Climate Change

#FridaysForFuture: India’s youth seek climate justice

Hundreds of Indian students skipped school on March 15, 2019 as a part of the global protests demanding climate action

 
By Padmini Gopal
Last Updated: Monday 18 March 2019
Photo: Padmini Gopal

Following tens of thousands of youth in 123 countries around the world as part of the #FridaysForFuture movement, India saw some of its first school strikes against climate change.

Inspired by 16-year-old Swedish student, climate activist, and now Nobel Prize nominee, Greta Thunberg, who protests every Friday outside the Swedish Parliament to urge leaders to fight climate change — hundreds of students walked out of schools across multiple cities in India demanding the government to take action.

Around 200 students skipped school in Delhi-NCR (many of whom were students from impoverished backgrounds), emphatically demanding that the government reduce carbon emissions before it’s too late.

Many of the youth gathered there joined the protest on their own volition, having taken permission from teachers. There were also others who were, in fact, encouraged by their own teachers and schools to take part in the strike.

Having seen the adults repeatedly fail in curbing pollution levels and the Indian government, time and again, seeking to cut down the lungs of the city in the name of ‘development’, the youth decided that it was high time to call for substantial action.

The World Health Organization estimates that around 93 per cent of the world’s children below the age of 15 years breathe air that is so highly polluted that it puts their health and development at risk. In 2016, 600,000 children died from respiratory infections cause by polluted air.

A 15-year-old student at the Delhi strike, Asees, complained about how she could not participate in her school’s basketball tournament due to hazardous pollution levels in the city.

Prime Minister Narendra Modi may have won the United Nations’ Champion of the Earth award for his work on spearheading the International Solar Alliance, but that means nothing when trees are still felled for development, and fossil fuel emissions are continuing to rise at the cost of lives of people and children in India.

With India’s future generations nearing their premature death knell, why is the government not taking the requisite measures needed to address the climate crisis? The oft used slogan during the strikes — “System change, not climate change” — is what comes to mind.

The current capitalistic system nurtured by the Indian government (like many others) is fundamentally flawed, with goals of short sighted gains in power, profit and development taking precedence above all else, including human rights.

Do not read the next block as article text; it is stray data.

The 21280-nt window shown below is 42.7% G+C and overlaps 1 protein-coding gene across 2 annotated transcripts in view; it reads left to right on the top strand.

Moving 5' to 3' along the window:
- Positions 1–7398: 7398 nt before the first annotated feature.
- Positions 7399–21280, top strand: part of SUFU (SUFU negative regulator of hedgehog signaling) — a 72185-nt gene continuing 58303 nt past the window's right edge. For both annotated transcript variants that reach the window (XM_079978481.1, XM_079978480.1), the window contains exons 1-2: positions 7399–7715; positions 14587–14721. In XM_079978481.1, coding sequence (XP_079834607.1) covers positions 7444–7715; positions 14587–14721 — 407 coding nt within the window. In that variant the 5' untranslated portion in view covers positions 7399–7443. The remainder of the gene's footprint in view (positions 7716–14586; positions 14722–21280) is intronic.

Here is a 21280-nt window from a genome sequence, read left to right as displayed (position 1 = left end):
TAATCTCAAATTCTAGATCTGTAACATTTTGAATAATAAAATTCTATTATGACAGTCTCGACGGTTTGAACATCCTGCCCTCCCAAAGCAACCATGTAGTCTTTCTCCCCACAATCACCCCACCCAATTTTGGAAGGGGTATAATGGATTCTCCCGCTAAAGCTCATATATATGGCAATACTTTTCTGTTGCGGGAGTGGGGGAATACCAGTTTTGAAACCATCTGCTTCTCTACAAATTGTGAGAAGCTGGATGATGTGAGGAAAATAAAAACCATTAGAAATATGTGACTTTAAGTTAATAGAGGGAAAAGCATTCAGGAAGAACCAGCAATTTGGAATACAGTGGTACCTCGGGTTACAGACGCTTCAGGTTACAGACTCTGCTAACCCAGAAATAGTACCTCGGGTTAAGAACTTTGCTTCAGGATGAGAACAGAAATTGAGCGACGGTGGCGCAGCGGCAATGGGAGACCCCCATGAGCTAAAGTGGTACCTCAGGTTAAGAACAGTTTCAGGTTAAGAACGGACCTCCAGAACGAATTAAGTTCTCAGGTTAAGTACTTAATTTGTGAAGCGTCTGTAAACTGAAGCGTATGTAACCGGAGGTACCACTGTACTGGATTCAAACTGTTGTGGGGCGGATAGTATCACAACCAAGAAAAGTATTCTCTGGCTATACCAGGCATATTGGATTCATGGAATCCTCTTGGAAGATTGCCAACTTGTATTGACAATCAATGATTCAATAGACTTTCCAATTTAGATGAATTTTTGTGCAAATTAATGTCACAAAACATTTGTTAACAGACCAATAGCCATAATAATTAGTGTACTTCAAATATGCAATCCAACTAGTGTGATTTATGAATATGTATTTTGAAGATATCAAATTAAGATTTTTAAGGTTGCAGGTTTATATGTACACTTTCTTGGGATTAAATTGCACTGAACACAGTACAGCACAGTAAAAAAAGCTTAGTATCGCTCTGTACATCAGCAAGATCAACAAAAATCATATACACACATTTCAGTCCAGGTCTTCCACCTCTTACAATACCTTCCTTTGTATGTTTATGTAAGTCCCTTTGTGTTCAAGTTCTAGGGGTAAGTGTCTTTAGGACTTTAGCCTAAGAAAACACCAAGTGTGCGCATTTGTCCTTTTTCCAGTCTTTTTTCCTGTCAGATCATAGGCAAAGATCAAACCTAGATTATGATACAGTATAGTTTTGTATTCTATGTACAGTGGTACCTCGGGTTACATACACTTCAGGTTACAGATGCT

India’s achievement of economic growth has been on the premise of inter-generational theft and the violation of the future generations’ right to life. Students at the strike echoed this idea, voicing their concerns on the destruction of their futures, the short-term profits made by the richest few at the cost of the environment and the impact on quality of life due to overconsumption.

A young girl expressed at the strike said, “Our future should not be traded for the profits of big companies… we will keep going until we see the change, but we also have to be the change… we need to change our habits too.”

India’s laggard climate action

A stance that India has taken at international climate negotiations for decades is that it is not responsible for the historic greenhouse gas (GHG) emissions that are contributing to global warming and climate change as we see it today; and therefore uses this as an excuse to justify not having to create overall absolute emission reductions.

However, India is in no way free from washing its hands off in taking ambitious climate action. The country’s emissions are rising exponentially, making it the third largest GHG emitter in the world.

Employing this rhetoric is highly hypocritical when India’s current emissions will be responsible for the fate of its future children. Citing these reasons for averting action will not work any longer, especially when the youth become future voters.

“Our political parties no longer have the freedom to ignore the fact that climate change is ruining us or ignore the fact that the youth of India today are awake, aware and politically active,” said one of the students.

There is no time for India to spend time playing blame games, engaging in cautious climate action. India is one of the most vulnerable nations to climate change, with many of its effects already taking a significant toll on the country — so the Indian government must take the responsibility to act in line with keeping global warming under 1.5° Celsius.

It is also a fitting time that these strikes have taken place, given the upcoming elections. The new Indian government must resolve to make fighting climate change its main priority. It will need to usher in new ideas, policies and ambitious measures that will also take into consideration the future of the country’s youth.

“We are a country of young people … I call out to political parties today to focus on what is important to the youth – our existence and our planet…elections are just around the corner, and we will be watching,” said another student at the strike.

The youth have shown their willingness to do what it takes to save the planet – now it’s time for the adults to start taking lessons from the kids and take ambitious climate action.

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